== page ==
Empathise (physically and mentally)

Come to their level both physically and mentally. Bend down so that you are at their eye level. Take their hands in yours, look them in the eye and breathe. When you are both calm and if your child is old enough to talk through things, talk to them. Try to understand where they are coming from. Perhaps as a two-year-old, he gets caught up playing and goes overboard. Or as a 10-year-old, she just wants to be like her peers. Sometimes we forget how little they are and how much they are trying to process. When we try to understand them, we show respect and love for them. When they know this, they will be more likely to listen to what we have to say.

Give constructive feedback

Now that you have heard and understood their point of view, express your own thoughts. Let them know clearly the effects of their behaviour and what needs to be done instead. Remind them that they can make good choices and if they have done it before, refer to those instances. Look out for opportunities for them to succeed and be sure to notice and affirm them.

go out and play

Engage and challenge

Contented kids are more likely to follow instructions. A great way of keeping them happy is to get your child engaged in activities that he or she loves. This goes down to knowing our kids’ personalities, interests and needs. If you have a child like mine, he needs time to play outside. Something about being in nature engages and calms him. For some, music is their passion, for others, sport. Whatever it is, you know them best and if you are unsure, take time to observe and experiment. You’ll figure it out soon enough.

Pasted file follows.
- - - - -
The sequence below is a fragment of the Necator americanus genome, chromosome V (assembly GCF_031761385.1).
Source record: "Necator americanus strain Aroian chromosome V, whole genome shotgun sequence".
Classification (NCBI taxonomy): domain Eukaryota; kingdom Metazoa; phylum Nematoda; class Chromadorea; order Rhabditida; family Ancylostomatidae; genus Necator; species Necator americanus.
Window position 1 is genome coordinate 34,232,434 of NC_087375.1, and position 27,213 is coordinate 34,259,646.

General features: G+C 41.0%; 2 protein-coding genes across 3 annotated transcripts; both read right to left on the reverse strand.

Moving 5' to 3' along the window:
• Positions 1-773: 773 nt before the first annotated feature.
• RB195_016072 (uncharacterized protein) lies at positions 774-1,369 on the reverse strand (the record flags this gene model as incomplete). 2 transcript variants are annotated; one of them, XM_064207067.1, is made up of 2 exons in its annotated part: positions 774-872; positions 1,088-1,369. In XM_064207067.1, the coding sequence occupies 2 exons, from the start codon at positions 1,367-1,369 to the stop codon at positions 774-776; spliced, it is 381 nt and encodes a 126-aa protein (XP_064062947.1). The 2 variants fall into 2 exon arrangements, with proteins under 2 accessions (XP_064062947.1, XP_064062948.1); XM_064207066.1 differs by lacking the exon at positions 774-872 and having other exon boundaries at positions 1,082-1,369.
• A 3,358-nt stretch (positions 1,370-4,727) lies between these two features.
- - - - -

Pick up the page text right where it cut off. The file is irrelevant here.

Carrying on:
Setting boundaries

Another mum shared her inability to control her emotions when her kids tested her limit. As parents, we have to set realistic boundaries for our children. We can teach our children that there are consequences for their actions by being consistent in doing as we say. It is hard but a tip I have learnt is to set the boundaries clearly and well before a blow out, and you start to get angry. We all know terrible things happen when we lose our cool so it’s best to discipline while you are still calm, instead of waiting for them to rile you up.

Plan, reflect and choose your battles

Have a plan. Don’t worry, it’s not as hard as you think. Take 15 minutes every Sunday night (or any other day) to think about one or two things you would like to work on this week as a parent. It could be reading one book a day with your child, or setting specific consequences for actions, or engaging them in play they enjoy. While there are many things we want to achieve, sometimes it is overwhelming for both parent and child. Choose instead to focus on fewer areas to be more effective. At the end of the week, reflect and modify if necessary. Remember, we are all a work in progress!

Finally don’t take their misbehaviour too personally. Often, this testing of boundaries is a part of their development. And while it may not always be pleasant, we can do our best to give them what they need as they grow- lots of genuine love, respectful discipline and opportunity to explore their interests as curious little individuals.

Kristy Tan is a mother, teacher and occasional writer. Together with her husband Sam, whom she has known since Standard 4, she tries to find joy in the madness that is raising two boys under three.